On top of that risk, Clean Energy realizes extremely low margins of around $0.30 per gallon equivalent on the fuel. Regardless of where diesel trades, Clean Energy is priced based on natural gas costs with all of the savings going to the consumer. Sure it is logical for LNG to be priced in that manner, but investors need to clearly understand that the benefit of lower comparative fuel prices is increased fuel demand and not increased margins.

Bottom line
Clean Energy and Westport appear to be the classic story of investors becoming over-hyped on a new concept only to lose interest by the time the item reaches production. Not to mention, during this time period Clean Energy has seen strong growth from the refuse and public transit areas that combined with the regional trucking highway market could finally lead to profitable growth. Now that the catalysts in the building of the highway network are completed and the major engine has hit production, this is the time that investors should be the most interested in the prospects of this stock. When the stock market starts looking forward to Q1 2014, it will start liking the Clean Energy story like it's 2012 all over again.

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Help us keep this a respectfully Foolish area! This is a place for our readers to discuss, debate, and learn more about the Foolish investing topic you read about above. Help us keep it clean and safe. If you believe a comment is abusive or otherwise violates our Fool's Rules, please report it via the Report this Comment Report this Comment icon found on every comment.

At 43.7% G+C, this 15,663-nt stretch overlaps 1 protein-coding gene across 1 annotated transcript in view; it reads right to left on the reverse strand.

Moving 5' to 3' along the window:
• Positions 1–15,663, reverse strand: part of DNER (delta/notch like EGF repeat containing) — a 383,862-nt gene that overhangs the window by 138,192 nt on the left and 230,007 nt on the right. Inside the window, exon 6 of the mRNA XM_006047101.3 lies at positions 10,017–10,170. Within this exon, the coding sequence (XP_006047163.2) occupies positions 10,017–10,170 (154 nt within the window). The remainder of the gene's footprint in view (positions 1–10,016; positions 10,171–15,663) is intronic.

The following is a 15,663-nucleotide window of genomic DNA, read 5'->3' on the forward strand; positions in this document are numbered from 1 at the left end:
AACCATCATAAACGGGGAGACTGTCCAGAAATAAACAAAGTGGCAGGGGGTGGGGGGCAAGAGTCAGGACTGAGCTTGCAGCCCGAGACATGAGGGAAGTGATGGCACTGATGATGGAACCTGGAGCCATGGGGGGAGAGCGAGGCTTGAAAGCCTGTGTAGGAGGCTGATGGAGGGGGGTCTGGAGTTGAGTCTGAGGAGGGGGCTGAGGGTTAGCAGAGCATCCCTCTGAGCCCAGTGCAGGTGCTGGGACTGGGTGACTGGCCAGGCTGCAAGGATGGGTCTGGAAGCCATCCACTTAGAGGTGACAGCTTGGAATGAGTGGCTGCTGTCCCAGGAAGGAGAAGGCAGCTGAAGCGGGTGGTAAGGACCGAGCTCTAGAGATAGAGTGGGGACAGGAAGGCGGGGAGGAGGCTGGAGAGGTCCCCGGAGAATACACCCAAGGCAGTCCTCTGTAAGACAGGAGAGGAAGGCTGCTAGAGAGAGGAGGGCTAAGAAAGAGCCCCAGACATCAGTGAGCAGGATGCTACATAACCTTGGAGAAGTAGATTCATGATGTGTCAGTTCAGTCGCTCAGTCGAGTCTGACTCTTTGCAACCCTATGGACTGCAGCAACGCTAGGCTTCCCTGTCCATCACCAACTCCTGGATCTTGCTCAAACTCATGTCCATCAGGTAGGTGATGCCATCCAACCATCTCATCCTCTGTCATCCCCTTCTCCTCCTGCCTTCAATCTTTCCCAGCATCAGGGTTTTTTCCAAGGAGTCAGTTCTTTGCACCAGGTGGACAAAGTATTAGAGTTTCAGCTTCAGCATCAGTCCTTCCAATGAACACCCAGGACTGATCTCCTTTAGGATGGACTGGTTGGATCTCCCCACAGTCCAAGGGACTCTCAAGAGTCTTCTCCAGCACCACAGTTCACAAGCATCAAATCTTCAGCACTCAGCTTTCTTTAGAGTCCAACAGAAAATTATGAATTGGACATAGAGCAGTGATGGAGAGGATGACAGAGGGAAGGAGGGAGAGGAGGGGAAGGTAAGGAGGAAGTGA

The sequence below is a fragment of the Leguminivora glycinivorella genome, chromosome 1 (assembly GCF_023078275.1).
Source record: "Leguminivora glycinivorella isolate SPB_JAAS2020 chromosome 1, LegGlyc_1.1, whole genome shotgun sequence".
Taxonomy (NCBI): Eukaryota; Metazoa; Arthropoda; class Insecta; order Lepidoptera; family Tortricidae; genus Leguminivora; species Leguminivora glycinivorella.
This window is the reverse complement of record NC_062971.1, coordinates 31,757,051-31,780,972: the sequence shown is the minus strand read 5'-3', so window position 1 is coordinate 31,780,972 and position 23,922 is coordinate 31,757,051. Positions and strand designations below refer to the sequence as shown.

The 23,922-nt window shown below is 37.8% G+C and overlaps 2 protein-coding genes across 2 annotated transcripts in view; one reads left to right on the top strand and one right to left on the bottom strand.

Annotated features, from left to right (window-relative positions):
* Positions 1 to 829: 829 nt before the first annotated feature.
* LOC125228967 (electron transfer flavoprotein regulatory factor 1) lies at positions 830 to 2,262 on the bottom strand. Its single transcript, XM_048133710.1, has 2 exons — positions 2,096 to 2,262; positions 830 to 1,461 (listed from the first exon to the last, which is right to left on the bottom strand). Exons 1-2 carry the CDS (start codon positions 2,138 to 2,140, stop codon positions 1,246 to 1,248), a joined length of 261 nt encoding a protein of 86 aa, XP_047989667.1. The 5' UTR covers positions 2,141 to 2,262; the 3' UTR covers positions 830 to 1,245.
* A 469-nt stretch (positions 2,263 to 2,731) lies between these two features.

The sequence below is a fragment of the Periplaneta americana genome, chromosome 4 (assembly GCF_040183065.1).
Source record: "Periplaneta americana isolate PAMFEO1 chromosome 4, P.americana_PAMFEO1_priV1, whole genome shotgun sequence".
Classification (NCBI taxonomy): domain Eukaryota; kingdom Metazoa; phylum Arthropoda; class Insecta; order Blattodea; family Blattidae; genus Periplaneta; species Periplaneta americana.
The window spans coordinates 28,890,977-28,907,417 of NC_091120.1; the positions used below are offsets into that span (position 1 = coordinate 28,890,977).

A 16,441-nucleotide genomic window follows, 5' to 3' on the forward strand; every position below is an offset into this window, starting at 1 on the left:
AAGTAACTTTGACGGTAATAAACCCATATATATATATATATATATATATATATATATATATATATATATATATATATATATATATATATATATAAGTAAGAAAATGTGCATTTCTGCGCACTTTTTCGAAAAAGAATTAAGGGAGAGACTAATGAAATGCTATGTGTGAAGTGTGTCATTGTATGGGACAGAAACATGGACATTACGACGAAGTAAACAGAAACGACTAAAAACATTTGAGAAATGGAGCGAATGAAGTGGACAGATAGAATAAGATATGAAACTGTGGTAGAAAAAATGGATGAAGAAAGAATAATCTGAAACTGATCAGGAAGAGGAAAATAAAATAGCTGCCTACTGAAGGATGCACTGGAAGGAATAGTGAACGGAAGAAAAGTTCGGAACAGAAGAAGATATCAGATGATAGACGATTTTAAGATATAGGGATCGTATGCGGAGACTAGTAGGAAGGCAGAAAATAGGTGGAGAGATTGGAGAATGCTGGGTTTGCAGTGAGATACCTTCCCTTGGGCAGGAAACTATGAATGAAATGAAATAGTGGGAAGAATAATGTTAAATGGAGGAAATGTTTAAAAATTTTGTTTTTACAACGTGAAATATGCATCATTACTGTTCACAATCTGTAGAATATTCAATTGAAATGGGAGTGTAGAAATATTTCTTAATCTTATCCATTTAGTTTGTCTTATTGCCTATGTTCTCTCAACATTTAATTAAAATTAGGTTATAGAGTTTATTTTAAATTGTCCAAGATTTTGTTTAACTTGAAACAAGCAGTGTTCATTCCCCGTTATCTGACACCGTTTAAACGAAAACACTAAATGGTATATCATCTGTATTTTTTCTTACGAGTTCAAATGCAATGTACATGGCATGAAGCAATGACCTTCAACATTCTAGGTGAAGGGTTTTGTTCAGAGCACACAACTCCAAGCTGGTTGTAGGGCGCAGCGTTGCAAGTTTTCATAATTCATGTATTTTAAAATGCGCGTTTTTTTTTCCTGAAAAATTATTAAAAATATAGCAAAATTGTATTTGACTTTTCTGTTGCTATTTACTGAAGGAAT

• Report this Comment On September 25, 2013, at 9:24 AM, tprooney3 wrote:

    Mark, the disclosure reads that you have a position in CLNE, but it does not indicate if it is a long or short position. Care to clarify?

  • Report this Comment On September 25, 2013, at 11:03 AM, TMFVelvetHammer wrote:

    Mark,

    Clean Energy carries about 25% gross margin on its fuel sales. I'm not sure where you came up with the 30 cents per gallon figure, but it's not accurate.

    Andrew Littlefair (CEO) has talked about 25% margins on the quarterly earnings calls for a while now.

    Jason H

  • Report this Comment On September 25, 2013, at 6:09 PM, Thinkerbus wrote:

    I don't understand the many reporters' comments regarding NG versus diesel that express concerns over the impact of natural gas prices.These N.G. prices can increase substantially and still be cheaper than diesel, as can be seen from the Clean Energy Presentation Charts. An example is doubling the wellhead N.G. prices (from $3.50 to $7.00) will only increase the NG cost per DGE by less than $.50, still making N.G. a whole lot cheaper than diesel. If I am missing something here, I would like to know, as much of the cost of N.G. at the pump is

    processing and transportation. The N.G. fuel cost is a minor component of the final price at the pump.